Sep 22, 2014
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Corn prices have dropped since early May, dampening the market mood. But just how bearish should you be? Bob Utterback offers his insight.

It's a good time to be a bear. And nobody knows that feeling better than the notorious market bear, Farm Journal Economist Bob Utterback.

December corn prices have dropped nearly 70 cents since they posted their last high in early May, which has left many traders feeling cautious about the market. But just how bearish should they be?

"There are seasonal times of the year where you can be a very aggressive bear and very comfortable, and other times where you've got to be very conservative," Utterback says.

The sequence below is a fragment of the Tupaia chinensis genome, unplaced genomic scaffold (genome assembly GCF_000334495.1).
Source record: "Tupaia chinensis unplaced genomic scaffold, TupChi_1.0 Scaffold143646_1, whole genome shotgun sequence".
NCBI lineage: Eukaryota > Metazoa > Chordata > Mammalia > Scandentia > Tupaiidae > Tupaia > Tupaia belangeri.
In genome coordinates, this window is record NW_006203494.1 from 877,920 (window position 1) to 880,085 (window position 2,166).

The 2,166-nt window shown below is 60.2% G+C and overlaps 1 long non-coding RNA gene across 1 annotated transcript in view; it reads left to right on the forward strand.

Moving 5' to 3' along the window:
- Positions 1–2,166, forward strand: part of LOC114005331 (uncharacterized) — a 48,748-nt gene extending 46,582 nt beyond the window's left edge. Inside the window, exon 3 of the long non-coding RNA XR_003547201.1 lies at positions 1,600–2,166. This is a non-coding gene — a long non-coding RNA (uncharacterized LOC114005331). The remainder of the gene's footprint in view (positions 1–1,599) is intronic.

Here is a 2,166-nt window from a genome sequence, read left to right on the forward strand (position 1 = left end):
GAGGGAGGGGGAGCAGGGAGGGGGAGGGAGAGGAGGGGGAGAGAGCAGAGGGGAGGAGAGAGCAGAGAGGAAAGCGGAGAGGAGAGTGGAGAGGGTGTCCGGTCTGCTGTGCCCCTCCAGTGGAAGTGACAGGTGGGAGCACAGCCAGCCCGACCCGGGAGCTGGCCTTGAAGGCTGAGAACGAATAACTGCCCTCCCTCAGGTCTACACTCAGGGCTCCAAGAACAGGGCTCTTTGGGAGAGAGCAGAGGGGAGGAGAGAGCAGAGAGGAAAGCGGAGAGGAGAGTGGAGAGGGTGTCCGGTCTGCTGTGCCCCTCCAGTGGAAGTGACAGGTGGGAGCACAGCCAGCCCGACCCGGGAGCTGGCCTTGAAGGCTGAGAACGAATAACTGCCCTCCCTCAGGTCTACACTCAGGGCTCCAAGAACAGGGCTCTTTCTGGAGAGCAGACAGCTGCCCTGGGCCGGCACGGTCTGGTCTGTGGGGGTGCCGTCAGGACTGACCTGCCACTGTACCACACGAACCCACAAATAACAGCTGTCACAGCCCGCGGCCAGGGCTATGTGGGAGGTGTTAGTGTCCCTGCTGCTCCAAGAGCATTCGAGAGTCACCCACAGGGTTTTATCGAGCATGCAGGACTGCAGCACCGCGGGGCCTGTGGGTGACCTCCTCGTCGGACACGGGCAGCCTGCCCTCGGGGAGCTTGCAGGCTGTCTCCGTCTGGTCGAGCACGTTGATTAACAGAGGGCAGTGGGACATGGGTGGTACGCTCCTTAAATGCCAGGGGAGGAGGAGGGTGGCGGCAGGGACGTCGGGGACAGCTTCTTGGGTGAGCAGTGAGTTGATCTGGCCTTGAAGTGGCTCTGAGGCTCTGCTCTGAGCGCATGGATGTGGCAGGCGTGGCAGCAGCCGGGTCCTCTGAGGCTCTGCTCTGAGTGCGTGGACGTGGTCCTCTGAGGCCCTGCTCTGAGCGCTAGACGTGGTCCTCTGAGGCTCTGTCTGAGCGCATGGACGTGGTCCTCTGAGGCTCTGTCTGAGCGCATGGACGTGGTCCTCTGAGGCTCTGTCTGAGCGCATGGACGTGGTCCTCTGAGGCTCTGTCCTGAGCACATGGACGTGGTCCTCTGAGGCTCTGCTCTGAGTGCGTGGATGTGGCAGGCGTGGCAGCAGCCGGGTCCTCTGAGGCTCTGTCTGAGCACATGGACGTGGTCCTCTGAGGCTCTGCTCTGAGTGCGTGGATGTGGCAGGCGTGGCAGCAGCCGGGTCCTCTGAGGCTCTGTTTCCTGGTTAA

With the formation of an El Nino in the forecast for this summer, Utterback says one of his big concerns right now is weather.

"But we've got to be careful about being too pessimistic," he says.

That's because a major factor in a weather market is timing, and it can turn around quickly at Mother Nature's discretion.

"If we have a weather event next spring," he explains, "it makes the market a more bullish, because everybody rushes in, than a bearish event."

"You have to write your technique to the fundamentals and the seasonal times in the market."

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